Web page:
Cultural reform through satire: A forgotten co-founder of Molla Nasreddin

Omar Faig Nemanzadeh (1872–1937)

by Ulvi Pepinova, January 25, 2021

Modernist movement in the Islamic world

Muslim-majority countries at the fin de siècle are often portrayed in the Western media as backward, religiously conservative, violent and anti-Western. This mainstream perspective that has shaped the Western views of the Muslim World overlooks how the intellectual voices from within the region were often in the avant-garde in confronting the conservative establishment by inculcating progressive ideas and challenging existing orthodoxies. Local intellectuals influenced by Modernist thinking sought to advance modernist values through reform of the schooling system, political liberalization and the advancement of print press.

A defining feature of this movement, according to Kurzman (2002, 4), was “the self-conscious adoption of ‘modern’ values — that is, values that authors explicitly associated with the modern world, especially rationality, science, constitutionalism, and certain forms of human equality.”

Molla Nasreddin №4, 1906

In the Muslim Central Asia and Caucasus during the tsarist period, this advocacy for cultural reform and social progress through education is known under the label of Jadidism (Khalid, 1999). A group of intellectuals that formed around the celebrated satirical journal Molla Nassredin published in Baku, Azerbaijan (Garibova, 1996) was perhaps one of the most remarkable frontrunners of this movement. The emergence of Azerbaijani-language press outlets and literature at the turn of the twentieth century contributed to the spread of literacy and education and the dissemination of social reform ideals. As historian Audrey Altstadt (2016, 24) put it,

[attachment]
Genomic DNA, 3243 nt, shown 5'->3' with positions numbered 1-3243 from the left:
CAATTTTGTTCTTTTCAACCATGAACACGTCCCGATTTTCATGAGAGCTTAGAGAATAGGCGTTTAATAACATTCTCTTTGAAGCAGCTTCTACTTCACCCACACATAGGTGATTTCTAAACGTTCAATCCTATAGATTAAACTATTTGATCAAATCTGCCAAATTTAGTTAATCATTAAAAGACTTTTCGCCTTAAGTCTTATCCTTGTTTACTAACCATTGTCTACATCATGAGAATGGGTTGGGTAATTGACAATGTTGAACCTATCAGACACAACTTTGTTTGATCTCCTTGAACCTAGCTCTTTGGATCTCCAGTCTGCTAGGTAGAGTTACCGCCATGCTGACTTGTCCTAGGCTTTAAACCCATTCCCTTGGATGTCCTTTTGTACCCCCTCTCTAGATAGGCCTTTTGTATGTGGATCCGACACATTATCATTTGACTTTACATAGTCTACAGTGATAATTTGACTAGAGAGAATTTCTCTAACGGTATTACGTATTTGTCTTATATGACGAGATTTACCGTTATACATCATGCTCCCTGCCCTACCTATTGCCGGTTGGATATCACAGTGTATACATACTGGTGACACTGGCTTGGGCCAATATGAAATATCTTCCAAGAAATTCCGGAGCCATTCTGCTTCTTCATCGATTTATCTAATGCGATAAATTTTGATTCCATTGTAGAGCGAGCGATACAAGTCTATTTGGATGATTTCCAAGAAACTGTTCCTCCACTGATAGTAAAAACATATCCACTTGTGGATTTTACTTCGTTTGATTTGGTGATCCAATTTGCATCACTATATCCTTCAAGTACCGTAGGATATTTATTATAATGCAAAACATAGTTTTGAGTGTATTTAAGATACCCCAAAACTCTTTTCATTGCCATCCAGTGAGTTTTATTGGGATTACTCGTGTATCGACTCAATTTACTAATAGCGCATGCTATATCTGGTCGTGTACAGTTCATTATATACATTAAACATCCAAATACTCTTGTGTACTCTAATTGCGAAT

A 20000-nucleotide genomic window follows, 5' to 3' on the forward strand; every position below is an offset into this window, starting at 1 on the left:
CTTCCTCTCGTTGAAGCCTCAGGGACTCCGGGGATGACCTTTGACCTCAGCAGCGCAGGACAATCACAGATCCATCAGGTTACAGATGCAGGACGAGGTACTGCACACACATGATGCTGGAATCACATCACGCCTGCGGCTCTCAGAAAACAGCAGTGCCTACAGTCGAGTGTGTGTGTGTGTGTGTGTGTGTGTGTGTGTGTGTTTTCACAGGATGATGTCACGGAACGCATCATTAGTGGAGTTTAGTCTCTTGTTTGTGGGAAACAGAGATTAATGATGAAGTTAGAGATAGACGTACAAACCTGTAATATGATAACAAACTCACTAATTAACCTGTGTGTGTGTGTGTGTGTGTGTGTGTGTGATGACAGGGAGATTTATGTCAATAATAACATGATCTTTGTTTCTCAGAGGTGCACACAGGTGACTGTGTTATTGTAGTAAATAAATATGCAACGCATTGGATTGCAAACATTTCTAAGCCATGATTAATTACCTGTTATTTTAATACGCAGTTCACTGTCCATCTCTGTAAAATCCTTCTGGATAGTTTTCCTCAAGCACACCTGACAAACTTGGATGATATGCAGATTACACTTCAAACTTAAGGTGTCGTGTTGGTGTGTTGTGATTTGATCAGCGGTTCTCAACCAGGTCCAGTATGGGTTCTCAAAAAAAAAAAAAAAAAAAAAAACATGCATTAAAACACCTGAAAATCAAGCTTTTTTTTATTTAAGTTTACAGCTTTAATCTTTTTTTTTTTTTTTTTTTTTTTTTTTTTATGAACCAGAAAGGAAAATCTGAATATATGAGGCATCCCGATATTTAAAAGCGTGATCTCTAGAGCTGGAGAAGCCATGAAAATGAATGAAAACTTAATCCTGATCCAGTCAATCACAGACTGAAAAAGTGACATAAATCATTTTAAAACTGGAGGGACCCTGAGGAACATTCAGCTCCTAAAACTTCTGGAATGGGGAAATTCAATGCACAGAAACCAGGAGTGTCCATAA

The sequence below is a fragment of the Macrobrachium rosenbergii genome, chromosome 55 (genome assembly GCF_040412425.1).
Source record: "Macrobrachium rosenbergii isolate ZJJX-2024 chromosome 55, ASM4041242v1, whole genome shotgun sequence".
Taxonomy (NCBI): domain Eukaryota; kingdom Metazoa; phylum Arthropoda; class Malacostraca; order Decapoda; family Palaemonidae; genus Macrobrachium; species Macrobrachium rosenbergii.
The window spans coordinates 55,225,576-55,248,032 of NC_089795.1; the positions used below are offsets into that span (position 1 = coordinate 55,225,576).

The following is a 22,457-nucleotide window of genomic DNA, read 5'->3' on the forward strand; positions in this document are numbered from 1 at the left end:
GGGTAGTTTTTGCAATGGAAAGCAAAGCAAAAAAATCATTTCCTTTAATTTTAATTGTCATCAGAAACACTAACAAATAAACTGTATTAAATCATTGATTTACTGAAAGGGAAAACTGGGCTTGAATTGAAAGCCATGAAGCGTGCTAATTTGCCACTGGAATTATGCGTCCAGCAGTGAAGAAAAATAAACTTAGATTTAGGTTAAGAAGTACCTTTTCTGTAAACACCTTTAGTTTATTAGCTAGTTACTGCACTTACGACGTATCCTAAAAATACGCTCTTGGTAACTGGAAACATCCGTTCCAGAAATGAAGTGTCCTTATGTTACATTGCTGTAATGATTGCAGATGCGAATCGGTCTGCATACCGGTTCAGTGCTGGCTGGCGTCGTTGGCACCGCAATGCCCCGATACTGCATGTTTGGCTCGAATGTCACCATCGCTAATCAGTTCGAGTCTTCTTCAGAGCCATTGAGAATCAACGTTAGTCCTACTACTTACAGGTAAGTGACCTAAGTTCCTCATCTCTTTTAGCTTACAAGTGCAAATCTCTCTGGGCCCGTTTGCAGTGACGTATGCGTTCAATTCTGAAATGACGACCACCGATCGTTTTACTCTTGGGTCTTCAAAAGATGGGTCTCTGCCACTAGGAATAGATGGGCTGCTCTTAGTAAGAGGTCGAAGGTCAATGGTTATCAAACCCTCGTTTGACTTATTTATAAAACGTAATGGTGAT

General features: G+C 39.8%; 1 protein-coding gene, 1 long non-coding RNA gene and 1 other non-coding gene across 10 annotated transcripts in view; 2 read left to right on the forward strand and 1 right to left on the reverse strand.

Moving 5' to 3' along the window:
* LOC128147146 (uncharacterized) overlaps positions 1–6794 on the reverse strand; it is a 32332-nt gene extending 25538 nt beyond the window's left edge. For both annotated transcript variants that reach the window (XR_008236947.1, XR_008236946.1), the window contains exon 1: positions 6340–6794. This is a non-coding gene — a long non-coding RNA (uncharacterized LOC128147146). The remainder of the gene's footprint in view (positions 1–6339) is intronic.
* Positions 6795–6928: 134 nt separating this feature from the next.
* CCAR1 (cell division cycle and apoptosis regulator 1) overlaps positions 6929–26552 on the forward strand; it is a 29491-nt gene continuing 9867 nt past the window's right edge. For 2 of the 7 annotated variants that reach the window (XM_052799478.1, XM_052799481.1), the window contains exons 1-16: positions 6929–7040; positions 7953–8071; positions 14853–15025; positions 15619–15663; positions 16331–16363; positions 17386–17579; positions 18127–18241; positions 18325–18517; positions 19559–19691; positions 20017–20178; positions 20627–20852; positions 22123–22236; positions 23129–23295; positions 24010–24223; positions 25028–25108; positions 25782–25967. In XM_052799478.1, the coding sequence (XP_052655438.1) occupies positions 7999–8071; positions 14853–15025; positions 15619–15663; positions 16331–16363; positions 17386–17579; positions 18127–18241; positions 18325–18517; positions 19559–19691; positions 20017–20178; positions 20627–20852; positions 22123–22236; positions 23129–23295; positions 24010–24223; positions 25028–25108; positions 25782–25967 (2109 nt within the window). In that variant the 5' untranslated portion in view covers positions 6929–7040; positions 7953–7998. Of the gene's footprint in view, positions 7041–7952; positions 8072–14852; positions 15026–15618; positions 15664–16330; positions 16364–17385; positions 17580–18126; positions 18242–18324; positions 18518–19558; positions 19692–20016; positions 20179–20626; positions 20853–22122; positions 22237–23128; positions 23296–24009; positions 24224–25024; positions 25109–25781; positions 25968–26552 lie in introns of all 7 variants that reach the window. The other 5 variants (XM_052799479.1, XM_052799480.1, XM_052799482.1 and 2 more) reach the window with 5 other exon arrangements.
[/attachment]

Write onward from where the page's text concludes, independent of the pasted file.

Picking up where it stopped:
“The teachers and writers who led language and school reform were the same men and women who produced the plays and poetry, the operas and operettas, and performed the works for Azerbaijan’s growing public. As the secular modernist core, they reached out to the working and rural populace to build a nation”.

Unsung hero in turbulent times

While several prominent Azerbaijani literati contributed to the establishment of this avant-garde journal — most notably Jalil Mammadguluzadeh, Mirza Alakbar Sabir — the role of its co-founder and publisher Omar Faig Nemanzadeh [Azerbaijani: Ömər Faiq Nemanzadə] (1872–1937) is often omitted, especially in English-language publications.

Portrait of Omar Faig Nemanzadeh

Few people know that Nemanzadeh’s name had remained blacklisted up until the collapse of the Soviet Union. Despite the 1956 rehabilitation of the formerly executed “enemies of the people” that had also included Nemanzadeh, inertia and a deep fear embedded in the minds of intelligentsia and academics deeply prevailed. The latter remained faithful to the established ideological dogmas of the Soviet era and preferred to bypass the inconvenient world view and ideals of Nemanzadeh. Only around the mid-1980s, some literary critics — living witnesses of those times — dared to revive his name.

On the path to liberalism and enlightenment

The seed of Nemanzadeh’s rebellion against traditionalism and his embrace of liberal thinking goes back to his childhood. Nemanzadeh was born on December 24, 1872, in the village of Azgur, Akhaltsikhe, Tiflis province. By birth, he was a Turk known today as Akhaltsikhe (Ahıska in Tur. or Meskhetian Turks). Nemanzadeh received his early education in the madrasa of his home village. After a few years of studying in this religious school, where he showed no interest in the main subject of religion, he switched to the newly opened Russian school. His father wanted to send him to a secular gymnasium in Gori for further education, but his devout Muslim mother opposed this — “My son will not be studying among unbelievers” — and at her insistence, in 1882 Nemanzadeh was sent to his uncle in Istanbul to continue his studies in the top religious madrasa of Fateh (Nemanzadə, 1985).

That didn’t last long either. Sticking to his independent views at this young age and having maintained a keen interest in the natural sciences, he subsequently convinced his uncle to transfer him to the Darush-Shafag school, at that time well known as a hotbed of liberal ideas in Turkey. Once, the students there even opposed the leadership of the school. However, the rebellion was suppressed, and a number of students were arrested while others were beaten. Omar received a month in prison and 30 lashes. After a hard time in prison, he ended up in hospital for two months (Nemanzadə, 1985).